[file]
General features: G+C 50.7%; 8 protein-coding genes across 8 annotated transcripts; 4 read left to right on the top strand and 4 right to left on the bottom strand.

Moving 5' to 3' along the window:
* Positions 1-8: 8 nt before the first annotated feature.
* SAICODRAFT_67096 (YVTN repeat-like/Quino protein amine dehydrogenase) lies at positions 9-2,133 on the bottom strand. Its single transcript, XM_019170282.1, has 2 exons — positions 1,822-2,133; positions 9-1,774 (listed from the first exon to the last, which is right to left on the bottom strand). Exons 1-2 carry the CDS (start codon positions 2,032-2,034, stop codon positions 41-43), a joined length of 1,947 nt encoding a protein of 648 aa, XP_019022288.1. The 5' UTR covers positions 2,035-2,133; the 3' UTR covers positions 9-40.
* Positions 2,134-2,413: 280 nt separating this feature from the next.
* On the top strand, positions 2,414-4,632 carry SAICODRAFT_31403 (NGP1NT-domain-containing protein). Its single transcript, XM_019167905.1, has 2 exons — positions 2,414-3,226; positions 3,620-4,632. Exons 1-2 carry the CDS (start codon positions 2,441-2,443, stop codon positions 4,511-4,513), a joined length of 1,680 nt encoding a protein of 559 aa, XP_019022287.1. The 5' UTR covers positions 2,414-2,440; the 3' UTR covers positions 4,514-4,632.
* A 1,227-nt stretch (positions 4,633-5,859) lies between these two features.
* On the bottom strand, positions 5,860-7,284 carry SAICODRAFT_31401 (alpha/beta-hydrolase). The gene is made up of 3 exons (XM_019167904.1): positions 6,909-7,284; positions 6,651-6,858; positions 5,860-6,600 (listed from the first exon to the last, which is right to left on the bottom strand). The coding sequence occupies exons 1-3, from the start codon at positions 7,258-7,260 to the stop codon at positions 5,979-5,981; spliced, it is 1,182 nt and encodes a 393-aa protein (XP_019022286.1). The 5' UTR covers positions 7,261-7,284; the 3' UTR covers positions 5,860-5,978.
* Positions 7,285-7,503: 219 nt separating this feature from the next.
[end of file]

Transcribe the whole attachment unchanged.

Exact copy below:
General features: G+C 50.7%; 8 protein-coding genes across 8 annotated transcripts; 4 read left to right on the top strand and 4 right to left on the bottom strand.

Moving 5' to 3' along the window:
* Positions 1-8: 8 nt before the first annotated feature.
* SAICODRAFT_67096 (YVTN repeat-like/Quino protein amine dehydrogenase) lies at positions 9-2,133 on the bottom strand. Its single transcript, XM_019170282.1, has 2 exons — positions 1,822-2,133; positions 9-1,774 (listed from the first exon to the last, which is right to left on the bottom strand). Exons 1-2 carry the CDS (start codon positions 2,032-2,034, stop codon positions 41-43), a joined length of 1,947 nt encoding a protein of 648 aa, XP_019022288.1. The 5' UTR covers positions 2,035-2,133; the 3' UTR covers positions 9-40.
* Positions 2,134-2,413: 280 nt separating this feature from the next.
* On the top strand, positions 2,414-4,632 carry SAICODRAFT_31403 (NGP1NT-domain-containing protein). Its single transcript, XM_019167905.1, has 2 exons — positions 2,414-3,226; positions 3,620-4,632. Exons 1-2 carry the CDS (start codon positions 2,441-2,443, stop codon positions 4,511-4,513), a joined length of 1,680 nt encoding a protein of 559 aa, XP_019022287.1. The 5' UTR covers positions 2,414-2,440; the 3' UTR covers positions 4,514-4,632.
* A 1,227-nt stretch (positions 4,633-5,859) lies between these two features.
* On the bottom strand, positions 5,860-7,284 carry SAICODRAFT_31401 (alpha/beta-hydrolase). The gene is made up of 3 exons (XM_019167904.1): positions 6,909-7,284; positions 6,651-6,858; positions 5,860-6,600 (listed from the first exon to the last, which is right to left on the bottom strand). The coding sequence occupies exons 1-3, from the start codon at positions 7,258-7,260 to the stop codon at positions 5,979-5,981; spliced, it is 1,182 nt and encodes a 393-aa protein (XP_019022286.1). The 5' UTR covers positions 7,261-7,284; the 3' UTR covers positions 5,860-5,978.
* Positions 7,285-7,503: 219 nt separating this feature from the next.